Malware is one of the fastest-growing cyber threats facing businesses today, with a new threat emerging every 4.2 seconds. The term ‘malware’ is often used interchangeably with ransomware, but there are some key differences between the two.
Malware, or malicious software, is software specifically designed to disrupt, damage, or covertly infiltrate a computer system. It usually comes attached to another seemingly innocuous file, like a document or spreadsheet, or via an email. Once opened, the malware is programmed to discretely embed itself onto the computer and in some cases, spread to other computers via networks or internet connections.
Ransomware is actually a type of malware and infiltrates computer systems in much the same way. However, the key differences lie in the purpose of ransomware, and the way in which it behaves after embedding onto the host computer.
Malware is often designed to be a nuisance by bringing systems to a halt, deleting files, corrupting data, or infecting as many computers as possible for the sake of notoriety. On the more sinister end, it can be used to obtain sensitive information or paralyze key business functions like your website.
Ransomware, on the other hand, has a specific purpose and behavior pattern. Once embedded, the software will usually take an action such as encrypting a disk or capturing private data. Then it will notify the system owner and demand a ransom payment in exchange for restoring the disk or returning the data.
In theory, the ransomer will follow through on their promise, but some system owners find that they take the money and run, leaving them with a huge mess to clean up. The money trail is often difficult to follow, too, with ransomers increasingly using anonymous, encrypted payment methods like Bitcoin.
What does a ransomware attack mean for your business?
Financial loss is the main consequence facing businesses, whether that’s from making ransom payments, restoring systems, or losing customers after the attack becomes public. If customers, clients, or partners experience damages from the attack and you’re found to have been negligent in preventing it, you might also face legal repercussions.
How can you protect your business against malware and ransomware?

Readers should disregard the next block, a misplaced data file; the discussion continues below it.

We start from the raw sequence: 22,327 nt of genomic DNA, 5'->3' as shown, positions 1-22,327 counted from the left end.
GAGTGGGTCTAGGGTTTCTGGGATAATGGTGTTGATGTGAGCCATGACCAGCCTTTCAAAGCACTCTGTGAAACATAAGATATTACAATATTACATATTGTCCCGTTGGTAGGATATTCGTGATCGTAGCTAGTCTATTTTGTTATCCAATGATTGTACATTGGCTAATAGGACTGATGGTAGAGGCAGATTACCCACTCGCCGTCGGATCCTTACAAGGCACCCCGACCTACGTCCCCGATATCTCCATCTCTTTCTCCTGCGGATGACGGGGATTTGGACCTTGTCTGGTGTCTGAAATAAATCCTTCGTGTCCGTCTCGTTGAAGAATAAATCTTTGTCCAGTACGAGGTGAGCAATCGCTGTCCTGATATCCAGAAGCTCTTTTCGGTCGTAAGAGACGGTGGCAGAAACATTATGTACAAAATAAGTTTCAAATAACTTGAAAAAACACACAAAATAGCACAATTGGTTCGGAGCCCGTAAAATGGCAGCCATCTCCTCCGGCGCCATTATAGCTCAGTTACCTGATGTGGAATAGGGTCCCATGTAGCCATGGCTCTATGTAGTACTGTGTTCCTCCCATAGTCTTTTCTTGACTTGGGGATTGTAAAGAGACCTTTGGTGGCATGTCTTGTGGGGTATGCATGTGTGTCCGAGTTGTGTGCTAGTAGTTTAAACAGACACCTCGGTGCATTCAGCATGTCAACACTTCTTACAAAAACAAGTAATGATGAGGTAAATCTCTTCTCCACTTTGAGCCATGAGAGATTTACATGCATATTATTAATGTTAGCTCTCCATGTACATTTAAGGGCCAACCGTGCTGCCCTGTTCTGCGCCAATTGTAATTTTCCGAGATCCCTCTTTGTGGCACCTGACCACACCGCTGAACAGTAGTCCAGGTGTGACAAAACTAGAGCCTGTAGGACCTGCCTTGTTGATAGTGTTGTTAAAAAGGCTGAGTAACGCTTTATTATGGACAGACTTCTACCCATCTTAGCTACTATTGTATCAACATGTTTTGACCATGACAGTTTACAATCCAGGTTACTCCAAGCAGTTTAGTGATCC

In most cases, ransomware gains access to your system because a user has performed a specific action — downloading software or opening a suspect attachment, for example. For that reason, awareness is the first and most important step in securing your business.
- Employee training
Train your employees how to spot and deal with malicious software. For example, encourage them to pause and question every file they receive, rather than reflexively opening whatever comes their way. And it should go without saying, of course, that emails or attachments from suspicious or unknown sources should never be opened.
- Backup your data
If you have additional copies of your data, then you won’t be forced to pay a ransom to recover it. Back up and encrypt your important data daily, automating the process if possible so that there’s no risk of forgetting.
- Use up-to-date detection software
Malware and ransomware detection software can help to flag up and remove malicious software before it can gain access to your systems. Invest in the best detection software you can afford and be sure to keep it up-to-date by uploading new versions and patches as they become available.
- Prevent employee downloads
Don’t give your employees free reign to download or install software as this is a major area of vulnerability. Instead, make it company policy for all installations to be approved or implemented by your IT team.
Can your business afford to pay a ransom?
The cost of a ransomware attack can bring your business to its knees. Download Fairdinkum’s free Security Audit Checklist now to find your weak spots, protect yourself with our free 4 Ways to Stop Malware guide, or contact us now for a free, no-obligation consultation.
You may want to visit our Cyber Security page for more information.